This is the first of a series of guest posts from reader Lucy JH looking at housing affordability
The title of this blog-post might sound like a Cleo article about finding the perfect man, but actually it’s about housing affordability in Auckland. I know, a lot less interesting but still important…
The other night I went to an Auckland Conversation public meeting which involved three economists discussing housing affordability in Auckland. Shamubeel Eaqub (from NZIER), Dominick Stephens (Westpac) and Arthur Grimes (Motu Economic and Public Policy).
In particular, I was interested to hear their views on the government’s recent policy announcements around housing affordability. While they didn’t discuss these policies directly too much, they did talk a lot about what causes increases in house prices. This is obviously quite relevant as if you don’t understand what makes house prices go up you are not likely to have much luck reducing them.
Arthur Grimes presented a model, drawing on NZ data from the last 30 years, in which he argued there are two key kinds of factors that influence house prices: Physical and financial.
Physical factors relate basically to supply and demand. So they include things like:
- Number of houses currently existing and being built in an area each year
- Number of people living in and moving into an area
- The cost of construction materials and labour
- Availability of land and the price of land (which are often pretty closely tied together)
Minimum parking requirements and minimum lot sizes both fall into this category because even though they themselves are regulations they still impact on the number of houses available in an area.
Financial factors, on the other hand, include things like the:
- Tax system. This encompasses:
- the lack of a capital gains tax in New Zealand
- the fact that until recently landlords could claim depreciation on buildings at 3% a year
- landlords could also use their rentals as LACQs, which meant they got a personal tax rebate if they spent more on their mortgage than they collected in rent
- Inflation (high inflation makes investing in property attractive and vice versa)
- The ways that banks lend money. As this article explains, right now banks in New Zealand tend to treat mortgages much more favourably than other types of lending, requiring just 5% deposit
- Interest rates (when they go lower, buying houses becomes more attractive)
After Arthur presented this model there was some debate among the economists about what matters more: The physical or financial?
Dominick Stephens pointed out that the really big spike in property prices in NZ happened in the period from 2002-2007. During this period house prices rose about 100% everywhere in the country, even in areas like Dunedin and Invercargill, which had extremely low population growth and lots of available land during those 5 years. This suggests the increase probably wasn’t caused by physical factors.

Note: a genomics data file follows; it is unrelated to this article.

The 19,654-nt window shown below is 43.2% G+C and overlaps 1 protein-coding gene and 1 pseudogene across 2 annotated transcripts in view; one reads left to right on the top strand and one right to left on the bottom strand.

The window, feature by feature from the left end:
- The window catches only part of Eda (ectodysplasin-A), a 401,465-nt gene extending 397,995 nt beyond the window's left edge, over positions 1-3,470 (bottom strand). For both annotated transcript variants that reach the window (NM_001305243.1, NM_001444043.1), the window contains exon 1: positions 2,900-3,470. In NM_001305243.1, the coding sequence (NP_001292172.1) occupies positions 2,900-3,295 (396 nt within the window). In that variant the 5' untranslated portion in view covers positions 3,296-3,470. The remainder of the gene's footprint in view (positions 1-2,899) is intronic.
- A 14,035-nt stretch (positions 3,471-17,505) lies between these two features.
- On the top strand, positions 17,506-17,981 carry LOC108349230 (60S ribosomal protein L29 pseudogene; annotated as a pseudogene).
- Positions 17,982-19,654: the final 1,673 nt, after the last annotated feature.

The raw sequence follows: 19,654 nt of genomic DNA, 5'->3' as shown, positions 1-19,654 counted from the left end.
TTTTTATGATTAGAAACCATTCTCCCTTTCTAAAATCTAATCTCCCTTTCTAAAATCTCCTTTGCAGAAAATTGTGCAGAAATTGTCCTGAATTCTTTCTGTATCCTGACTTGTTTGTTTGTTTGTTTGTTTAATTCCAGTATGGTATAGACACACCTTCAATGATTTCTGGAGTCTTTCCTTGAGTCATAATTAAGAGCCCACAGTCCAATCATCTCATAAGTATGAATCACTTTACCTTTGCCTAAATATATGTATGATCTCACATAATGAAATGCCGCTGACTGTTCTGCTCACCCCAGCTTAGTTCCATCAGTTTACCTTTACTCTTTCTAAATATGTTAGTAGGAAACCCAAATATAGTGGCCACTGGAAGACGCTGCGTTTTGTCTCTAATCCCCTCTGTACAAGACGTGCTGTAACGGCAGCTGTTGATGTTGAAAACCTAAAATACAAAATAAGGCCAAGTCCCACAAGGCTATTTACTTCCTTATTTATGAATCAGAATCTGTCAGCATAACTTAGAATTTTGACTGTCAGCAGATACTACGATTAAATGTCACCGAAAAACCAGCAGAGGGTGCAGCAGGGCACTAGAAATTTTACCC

This is not to say that physical factors don’t also have some impact. For example, all the economists agreed that house prices are going up in Auckland right now partly because the rate at which we were
building houses dropped dramatically in 2006 and partly because we had a big influx of people from Christchurch after the earthquakes.
But many economic commentators believe that financial factors are having more impact on house prices than physical factors.
Dominick Stephens argued that, if this is true, then the government’s recent policy announcement isn’t likely to actually have much impact on house prices. That is because it is mainly focused on changing
physical factors relating to housing costs (such as availability of land) rather than financial factors.
I think he’s probably right. Obviously, a really dramatic change to physical factors would change house prices. For example, if the council got rid of all minimum parking requirements or the government built
say 30,000 affordable houses in New Zealand over the next 5 years, then we’d probably see houses prices either stay at the same level or possibly even drop relative to inflation.
But unless we tackle the financial factors as well, we’re probably not going to stop house prices in NZ climbing in the long term. The government made a good start on that in 2011, when they removed the
ability for landlords to claim depreciation or use LACQs. But more has to be done.
What do you think – what matters more? The physical or financial? And what are the solutions?